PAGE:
Note: we're hiring! If you'd like to do a doctoral or Master's thesis about character motion synthesis using physics simulation, email me at email@example.com.
Here's the video accompanying the paper:
Here's also some image sequences:
Executive summary: We've developed an "intelligent ragdoll" that can dodge projectiles, land on its feet, and get up after falling. All movement is emergent and does not require a library of animation or motion capture data. The goal is to eliminate animation-related delays in game prototyping and development, and enable new forms of gameplay.
Q: Isn't this like NaturalMotion's Morpheme/Endorphin?
A: Yes and no. What I've seen from NaturalMotion (e.g., Clumsy Ninja) is more like my Mecanim ragdoll script in that it uses a lot of premade animation. While press and NaturalMotion's marketing like to portray it as "one big simulation", Clumsy Ninja's kicks, trampoline jumps, getting up etc. behaviors are premade animations. There's some degree of procedural footstep generation when dragging the character, but also artificial, non-physical glitches and sliding of the character, e.g., when the character adjusts its distance to target before kicking or punching.
I'm not saying that Clumsy Ninja isn't a great product. However, creating such believable and intelligent characters is presently highly expensive due to the amount of custom motion capture, animation, and scripting. The main point of our work is that it requires no motion capture, animation, or precomputation and is fully based on physics simulation.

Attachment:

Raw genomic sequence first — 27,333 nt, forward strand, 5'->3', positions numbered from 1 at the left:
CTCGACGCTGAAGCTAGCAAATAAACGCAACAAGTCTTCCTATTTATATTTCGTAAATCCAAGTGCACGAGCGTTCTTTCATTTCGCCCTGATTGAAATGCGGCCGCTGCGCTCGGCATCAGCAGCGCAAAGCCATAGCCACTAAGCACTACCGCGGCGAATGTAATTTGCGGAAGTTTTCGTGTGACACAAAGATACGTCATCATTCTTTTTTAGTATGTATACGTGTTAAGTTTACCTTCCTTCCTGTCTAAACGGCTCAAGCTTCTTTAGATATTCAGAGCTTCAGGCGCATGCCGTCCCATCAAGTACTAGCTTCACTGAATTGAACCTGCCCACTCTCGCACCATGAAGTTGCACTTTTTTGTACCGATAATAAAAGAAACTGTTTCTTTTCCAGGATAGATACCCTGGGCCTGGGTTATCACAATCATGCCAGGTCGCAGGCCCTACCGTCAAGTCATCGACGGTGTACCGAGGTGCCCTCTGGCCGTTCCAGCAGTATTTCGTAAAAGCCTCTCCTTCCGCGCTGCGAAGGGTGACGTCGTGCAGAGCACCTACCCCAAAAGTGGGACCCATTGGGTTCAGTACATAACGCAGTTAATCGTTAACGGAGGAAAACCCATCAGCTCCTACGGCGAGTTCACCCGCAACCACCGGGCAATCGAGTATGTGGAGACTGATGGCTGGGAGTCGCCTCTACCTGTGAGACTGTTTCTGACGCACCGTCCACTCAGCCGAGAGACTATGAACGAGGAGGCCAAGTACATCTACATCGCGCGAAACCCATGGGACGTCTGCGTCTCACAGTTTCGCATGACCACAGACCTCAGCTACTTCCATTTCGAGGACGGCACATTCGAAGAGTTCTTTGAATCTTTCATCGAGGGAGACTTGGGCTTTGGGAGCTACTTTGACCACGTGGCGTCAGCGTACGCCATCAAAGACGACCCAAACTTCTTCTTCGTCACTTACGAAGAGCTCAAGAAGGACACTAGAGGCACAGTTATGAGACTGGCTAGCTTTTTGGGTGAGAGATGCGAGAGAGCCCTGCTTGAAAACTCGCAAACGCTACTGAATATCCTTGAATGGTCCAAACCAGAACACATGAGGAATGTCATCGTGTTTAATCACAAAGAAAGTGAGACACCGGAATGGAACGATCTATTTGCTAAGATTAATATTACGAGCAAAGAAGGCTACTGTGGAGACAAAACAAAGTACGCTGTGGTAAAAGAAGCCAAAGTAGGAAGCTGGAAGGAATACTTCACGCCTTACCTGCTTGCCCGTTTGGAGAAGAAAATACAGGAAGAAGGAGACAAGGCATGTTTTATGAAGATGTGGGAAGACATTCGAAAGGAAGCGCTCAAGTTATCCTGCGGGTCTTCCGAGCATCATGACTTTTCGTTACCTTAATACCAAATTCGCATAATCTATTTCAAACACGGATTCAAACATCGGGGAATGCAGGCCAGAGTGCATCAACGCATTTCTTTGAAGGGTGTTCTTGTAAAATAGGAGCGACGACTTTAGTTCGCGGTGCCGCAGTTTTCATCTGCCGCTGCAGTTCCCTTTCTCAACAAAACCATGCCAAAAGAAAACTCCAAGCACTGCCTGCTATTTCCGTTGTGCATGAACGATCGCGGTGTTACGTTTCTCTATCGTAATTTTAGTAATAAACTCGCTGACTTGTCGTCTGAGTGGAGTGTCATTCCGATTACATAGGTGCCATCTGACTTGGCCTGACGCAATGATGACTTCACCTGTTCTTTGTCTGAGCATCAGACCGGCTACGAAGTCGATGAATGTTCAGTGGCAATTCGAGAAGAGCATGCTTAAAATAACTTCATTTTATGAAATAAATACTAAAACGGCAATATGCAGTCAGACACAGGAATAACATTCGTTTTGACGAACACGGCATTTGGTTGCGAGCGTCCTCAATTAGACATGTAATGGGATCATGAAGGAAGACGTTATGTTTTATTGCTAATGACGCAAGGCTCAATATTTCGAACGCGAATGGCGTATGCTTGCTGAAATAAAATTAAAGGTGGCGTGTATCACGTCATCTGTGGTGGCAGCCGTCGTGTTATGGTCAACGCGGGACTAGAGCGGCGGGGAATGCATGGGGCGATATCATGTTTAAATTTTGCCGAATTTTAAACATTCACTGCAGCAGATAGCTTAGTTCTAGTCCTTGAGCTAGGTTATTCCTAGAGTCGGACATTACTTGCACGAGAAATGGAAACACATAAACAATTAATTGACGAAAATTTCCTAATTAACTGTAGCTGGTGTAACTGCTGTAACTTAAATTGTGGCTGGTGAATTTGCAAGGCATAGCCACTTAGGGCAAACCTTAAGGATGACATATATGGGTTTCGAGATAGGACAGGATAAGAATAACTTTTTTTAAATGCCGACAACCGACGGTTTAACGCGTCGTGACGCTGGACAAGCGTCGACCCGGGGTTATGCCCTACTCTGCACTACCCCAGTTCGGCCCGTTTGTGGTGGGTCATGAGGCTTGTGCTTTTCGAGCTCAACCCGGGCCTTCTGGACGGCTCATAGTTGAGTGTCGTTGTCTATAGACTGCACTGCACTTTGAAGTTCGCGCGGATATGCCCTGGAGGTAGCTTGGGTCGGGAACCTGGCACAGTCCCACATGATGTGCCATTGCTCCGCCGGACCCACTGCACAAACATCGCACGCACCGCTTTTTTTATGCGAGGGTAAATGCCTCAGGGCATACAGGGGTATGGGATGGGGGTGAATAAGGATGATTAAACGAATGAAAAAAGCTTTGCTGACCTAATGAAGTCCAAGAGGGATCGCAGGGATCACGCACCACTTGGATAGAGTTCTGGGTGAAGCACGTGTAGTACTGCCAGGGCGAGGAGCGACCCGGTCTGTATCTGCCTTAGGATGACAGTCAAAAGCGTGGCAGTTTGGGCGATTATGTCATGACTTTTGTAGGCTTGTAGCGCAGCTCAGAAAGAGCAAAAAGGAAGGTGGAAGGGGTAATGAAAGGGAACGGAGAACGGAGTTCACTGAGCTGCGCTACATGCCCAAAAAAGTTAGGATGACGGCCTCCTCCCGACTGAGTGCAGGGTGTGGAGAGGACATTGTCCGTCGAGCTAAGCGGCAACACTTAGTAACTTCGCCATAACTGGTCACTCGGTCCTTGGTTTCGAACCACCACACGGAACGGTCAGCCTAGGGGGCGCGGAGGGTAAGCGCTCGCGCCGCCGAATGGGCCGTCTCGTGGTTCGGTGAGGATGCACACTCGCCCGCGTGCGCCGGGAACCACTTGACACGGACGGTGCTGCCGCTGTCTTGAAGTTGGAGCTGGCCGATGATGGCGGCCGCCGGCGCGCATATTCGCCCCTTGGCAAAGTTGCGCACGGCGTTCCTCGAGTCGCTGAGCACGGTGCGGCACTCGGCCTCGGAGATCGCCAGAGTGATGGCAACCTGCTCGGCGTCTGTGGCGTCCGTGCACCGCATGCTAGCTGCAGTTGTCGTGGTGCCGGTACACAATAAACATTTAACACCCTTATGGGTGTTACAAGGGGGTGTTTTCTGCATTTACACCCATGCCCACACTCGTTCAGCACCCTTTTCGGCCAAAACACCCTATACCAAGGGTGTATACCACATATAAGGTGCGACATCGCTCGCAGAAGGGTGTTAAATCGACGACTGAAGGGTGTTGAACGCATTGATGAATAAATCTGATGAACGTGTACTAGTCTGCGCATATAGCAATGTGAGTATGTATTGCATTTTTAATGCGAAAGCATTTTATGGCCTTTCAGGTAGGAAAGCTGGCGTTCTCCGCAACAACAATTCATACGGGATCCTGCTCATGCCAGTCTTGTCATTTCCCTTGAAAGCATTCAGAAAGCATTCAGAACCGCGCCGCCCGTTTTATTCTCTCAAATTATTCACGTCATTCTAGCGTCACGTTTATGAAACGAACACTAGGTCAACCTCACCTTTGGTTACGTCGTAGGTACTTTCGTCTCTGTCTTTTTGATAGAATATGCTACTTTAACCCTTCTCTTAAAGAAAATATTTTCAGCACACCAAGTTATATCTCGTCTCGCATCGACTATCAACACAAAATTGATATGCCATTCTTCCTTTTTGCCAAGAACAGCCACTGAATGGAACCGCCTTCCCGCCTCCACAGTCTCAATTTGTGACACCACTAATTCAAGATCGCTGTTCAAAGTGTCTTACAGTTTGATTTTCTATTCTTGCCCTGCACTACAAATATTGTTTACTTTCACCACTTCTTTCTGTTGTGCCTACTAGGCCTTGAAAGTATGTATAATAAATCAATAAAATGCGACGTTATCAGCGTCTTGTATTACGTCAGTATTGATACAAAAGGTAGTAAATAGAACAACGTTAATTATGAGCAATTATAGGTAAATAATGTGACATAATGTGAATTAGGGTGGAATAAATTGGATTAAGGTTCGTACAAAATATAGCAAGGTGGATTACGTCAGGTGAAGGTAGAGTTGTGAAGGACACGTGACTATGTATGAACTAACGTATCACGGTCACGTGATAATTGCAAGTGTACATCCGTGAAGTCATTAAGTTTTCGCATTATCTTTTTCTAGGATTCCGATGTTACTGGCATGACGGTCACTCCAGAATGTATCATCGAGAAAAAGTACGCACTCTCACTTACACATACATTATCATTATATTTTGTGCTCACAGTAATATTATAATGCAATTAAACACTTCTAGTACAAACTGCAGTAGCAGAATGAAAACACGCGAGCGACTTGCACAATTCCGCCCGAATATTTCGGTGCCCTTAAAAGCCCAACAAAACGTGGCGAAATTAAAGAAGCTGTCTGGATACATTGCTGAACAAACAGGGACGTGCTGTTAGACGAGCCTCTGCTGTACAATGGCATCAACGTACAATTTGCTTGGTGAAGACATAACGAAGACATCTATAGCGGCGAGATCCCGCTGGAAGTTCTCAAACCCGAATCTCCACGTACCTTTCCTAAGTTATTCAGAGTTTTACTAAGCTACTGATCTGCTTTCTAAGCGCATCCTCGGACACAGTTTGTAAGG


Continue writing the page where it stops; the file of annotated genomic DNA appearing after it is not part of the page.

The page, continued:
Q: What about the recent viral video where characters were walking?
A: The video (by Geijtenbeek et al., who we do cite in our paper and have enormous respect for) shows the results of offline optimization of a controller that can generate walking in real time. The drawbacks there are that 1) the offline optimization takes a lot of time and 2) the controller is motion-specific, and the characters can't, e.g., get up after falling (which also applies to NaturalMotion's procedural balancers used in Endorphin). Note that the boxes thrown at the characters in the video appear very light and the steering and ground angle variations are quite modest. Our system does not require offline optimization or other precomputation and produces a wider range of movements, although the quality is not as good (we're working on that...).
Q: Can I download the code?
A: The system is presently quite complex and very much a work in progress. We're planning on an open source release sometime in 2015.